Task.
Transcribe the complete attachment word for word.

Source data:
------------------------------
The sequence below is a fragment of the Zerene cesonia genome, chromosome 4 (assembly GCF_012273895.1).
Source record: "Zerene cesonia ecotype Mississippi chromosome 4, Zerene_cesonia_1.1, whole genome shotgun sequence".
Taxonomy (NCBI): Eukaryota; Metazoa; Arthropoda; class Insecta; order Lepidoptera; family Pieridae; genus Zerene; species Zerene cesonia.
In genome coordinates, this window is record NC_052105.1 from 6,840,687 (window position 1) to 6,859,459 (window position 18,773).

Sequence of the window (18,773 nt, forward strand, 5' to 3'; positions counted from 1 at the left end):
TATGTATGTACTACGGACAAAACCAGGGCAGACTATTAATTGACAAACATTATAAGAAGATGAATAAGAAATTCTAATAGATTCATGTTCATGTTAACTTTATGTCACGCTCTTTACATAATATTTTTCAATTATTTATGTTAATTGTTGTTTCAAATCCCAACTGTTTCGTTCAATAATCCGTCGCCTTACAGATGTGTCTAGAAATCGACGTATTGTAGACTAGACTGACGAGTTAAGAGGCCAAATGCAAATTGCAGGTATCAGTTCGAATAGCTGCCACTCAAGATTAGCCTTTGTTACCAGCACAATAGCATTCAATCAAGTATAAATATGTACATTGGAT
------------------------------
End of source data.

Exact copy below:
The sequence below is a fragment of the Zerene cesonia genome, chromosome 4 (assembly GCF_012273895.1).
Source record: "Zerene cesonia ecotype Mississippi chromosome 4, Zerene_cesonia_1.1, whole genome shotgun sequence".
Taxonomy (NCBI): Eukaryota; Metazoa; Arthropoda; class Insecta; order Lepidoptera; family Pieridae; genus Zerene; species Zerene cesonia.
In genome coordinates, this window is record NC_052105.1 from 6,840,687 (window position 1) to 6,859,459 (window position 18,773).

Sequence of the window (18,773 nt, forward strand, 5' to 3'; positions counted from 1 at the left end):
TATGTATGTACTACGGACAAAACCAGGGCAGACTATTAATTGACAAACATTATAAGAAGATGAATAAGAAATTCTAATAGATTCATGTTCATGTTAACTTTATGTCACGCTCTTTACATAATATTTTTCAATTATTTATGTTAATTGTTGTTTCAAATCCCAACTGTTTCGTTCAATAATCCGTCGCCTTACAGATGTGTCTAGAAATCGACGTATTGTAGACTAGACTGACGAGTTAAGAGGCCAAATGCAAATTGCAGGTATCAGTTCGAATAGCTGCCACTCAAGATTAGCCTTTGTTACCAGCACAATAGCATTCAATCAAGTATAAATATGTACATTGGAT